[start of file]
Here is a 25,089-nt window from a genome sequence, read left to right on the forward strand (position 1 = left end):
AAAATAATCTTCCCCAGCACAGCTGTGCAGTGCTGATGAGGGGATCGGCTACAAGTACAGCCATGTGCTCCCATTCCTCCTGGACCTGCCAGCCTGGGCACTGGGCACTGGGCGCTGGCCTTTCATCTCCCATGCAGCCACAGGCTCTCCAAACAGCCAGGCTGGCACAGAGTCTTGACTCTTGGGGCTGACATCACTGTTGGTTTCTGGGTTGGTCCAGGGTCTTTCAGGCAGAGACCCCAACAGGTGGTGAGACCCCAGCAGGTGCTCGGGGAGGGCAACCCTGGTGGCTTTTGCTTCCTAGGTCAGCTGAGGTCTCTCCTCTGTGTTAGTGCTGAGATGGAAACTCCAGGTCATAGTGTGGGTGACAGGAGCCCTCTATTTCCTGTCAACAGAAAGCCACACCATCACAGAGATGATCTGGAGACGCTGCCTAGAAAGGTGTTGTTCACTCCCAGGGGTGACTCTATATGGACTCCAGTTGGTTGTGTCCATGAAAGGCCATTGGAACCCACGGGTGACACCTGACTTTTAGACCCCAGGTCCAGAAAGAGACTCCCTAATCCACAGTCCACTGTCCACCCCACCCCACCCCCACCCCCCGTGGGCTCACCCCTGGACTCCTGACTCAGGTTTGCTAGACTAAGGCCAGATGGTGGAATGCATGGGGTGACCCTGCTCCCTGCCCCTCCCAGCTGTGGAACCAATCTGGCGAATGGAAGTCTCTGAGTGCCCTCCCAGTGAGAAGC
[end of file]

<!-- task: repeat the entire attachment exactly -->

Here is a 25,089-nt window from a genome sequence, read left to right on the forward strand (position 1 = left end):
AAAATAATCTTCCCCAGCACAGCTGTGCAGTGCTGATGAGGGGATCGGCTACAAGTACAGCCATGTGCTCCCATTCCTCCTGGACCTGCCAGCCTGGGCACTGGGCACTGGGCGCTGGCCTTTCATCTCCCATGCAGCCACAGGCTCTCCAAACAGCCAGGCTGGCACAGAGTCTTGACTCTTGGGGCTGACATCACTGTTGGTTTCTGGGTTGGTCCAGGGTCTTTCAGGCAGAGACCCCAACAGGTGGTGAGACCCCAGCAGGTGCTCGGGGAGGGCAACCCTGGTGGCTTTTGCTTCCTAGGTCAGCTGAGGTCTCTCCTCTGTGTTAGTGCTGAGATGGAAACTCCAGGTCATAGTGTGGGTGACAGGAGCCCTCTATTTCCTGTCAACAGAAAGCCACACCATCACAGAGATGATCTGGAGACGCTGCCTAGAAAGGTGTTGTTCACTCCCAGGGGTGACTCTATATGGACTCCAGTTGGTTGTGTCCATGAAAGGCCATTGGAACCCACGGGTGACACCTGACTTTTAGACCCCAGGTCCAGAAAGAGACTCCCTAATCCACAGTCCACTGTCCACCCCACCCCACCCCCACCCCCCGTGGGCTCACCCCTGGACTCCTGACTCAGGTTTGCTAGACTAAGGCCAGATGGTGGAATGCATGGGGTGACCCTGCTCCCTGCCCCTCCCAGCTGTGGAACCAATCTGGCGAATGGAAGTCTCTGAGTGCCCTCCCAGTGAGAAGC